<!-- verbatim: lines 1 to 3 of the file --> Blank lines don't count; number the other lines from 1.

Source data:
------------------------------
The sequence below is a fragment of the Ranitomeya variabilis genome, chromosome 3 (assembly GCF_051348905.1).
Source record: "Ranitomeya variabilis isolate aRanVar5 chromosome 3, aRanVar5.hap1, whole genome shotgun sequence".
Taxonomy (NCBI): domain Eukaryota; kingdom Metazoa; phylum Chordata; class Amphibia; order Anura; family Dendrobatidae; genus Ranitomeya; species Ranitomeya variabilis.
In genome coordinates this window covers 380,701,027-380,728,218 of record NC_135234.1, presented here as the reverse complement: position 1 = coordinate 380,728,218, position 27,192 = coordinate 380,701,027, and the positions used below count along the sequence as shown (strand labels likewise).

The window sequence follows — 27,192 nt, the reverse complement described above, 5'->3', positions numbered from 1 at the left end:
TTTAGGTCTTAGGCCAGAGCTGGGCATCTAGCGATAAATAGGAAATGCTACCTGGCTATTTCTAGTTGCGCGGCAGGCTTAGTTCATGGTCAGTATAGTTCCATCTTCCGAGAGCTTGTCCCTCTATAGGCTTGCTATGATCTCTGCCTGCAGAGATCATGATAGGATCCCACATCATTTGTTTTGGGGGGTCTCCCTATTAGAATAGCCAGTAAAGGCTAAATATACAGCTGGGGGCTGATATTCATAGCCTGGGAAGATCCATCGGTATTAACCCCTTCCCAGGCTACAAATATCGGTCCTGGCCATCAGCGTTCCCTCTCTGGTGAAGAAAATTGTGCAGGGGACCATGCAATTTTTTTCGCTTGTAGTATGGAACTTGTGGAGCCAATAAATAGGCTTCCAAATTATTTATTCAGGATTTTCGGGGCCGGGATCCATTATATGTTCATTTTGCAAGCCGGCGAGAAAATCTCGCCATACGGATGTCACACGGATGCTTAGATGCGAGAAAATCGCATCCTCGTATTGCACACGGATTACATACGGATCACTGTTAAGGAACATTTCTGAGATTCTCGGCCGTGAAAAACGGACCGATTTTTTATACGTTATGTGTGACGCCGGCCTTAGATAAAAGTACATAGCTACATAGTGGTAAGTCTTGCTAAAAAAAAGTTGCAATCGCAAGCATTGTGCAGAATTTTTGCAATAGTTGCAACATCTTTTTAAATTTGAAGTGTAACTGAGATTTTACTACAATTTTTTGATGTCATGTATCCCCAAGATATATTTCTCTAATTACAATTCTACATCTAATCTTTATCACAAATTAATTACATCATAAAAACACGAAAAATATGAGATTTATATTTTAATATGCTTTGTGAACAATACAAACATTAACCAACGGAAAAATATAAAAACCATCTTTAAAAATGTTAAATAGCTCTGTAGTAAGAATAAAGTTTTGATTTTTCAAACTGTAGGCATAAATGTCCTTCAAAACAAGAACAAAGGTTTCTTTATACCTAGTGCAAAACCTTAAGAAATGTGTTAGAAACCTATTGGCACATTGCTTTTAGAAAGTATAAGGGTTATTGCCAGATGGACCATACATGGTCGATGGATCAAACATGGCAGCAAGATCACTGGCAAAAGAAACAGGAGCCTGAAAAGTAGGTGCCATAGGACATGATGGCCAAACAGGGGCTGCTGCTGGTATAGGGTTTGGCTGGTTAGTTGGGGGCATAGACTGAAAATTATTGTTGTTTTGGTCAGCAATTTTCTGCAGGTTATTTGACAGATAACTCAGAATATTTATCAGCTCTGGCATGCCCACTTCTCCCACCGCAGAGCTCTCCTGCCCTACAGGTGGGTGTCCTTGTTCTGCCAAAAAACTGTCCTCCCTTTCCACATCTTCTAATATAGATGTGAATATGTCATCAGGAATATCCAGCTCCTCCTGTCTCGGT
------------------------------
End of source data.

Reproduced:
The sequence below is a fragment of the Ranitomeya variabilis genome, chromosome 3 (assembly GCF_051348905.1).
Source record: "Ranitomeya variabilis isolate aRanVar5 chromosome 3, aRanVar5.hap1, whole genome shotgun sequence".
Taxonomy (NCBI): domain Eukaryota; kingdom Metazoa; phylum Chordata; class Amphibia; order Anura; family Dendrobatidae; genus Ranitomeya; species Ranitomeya variabilis.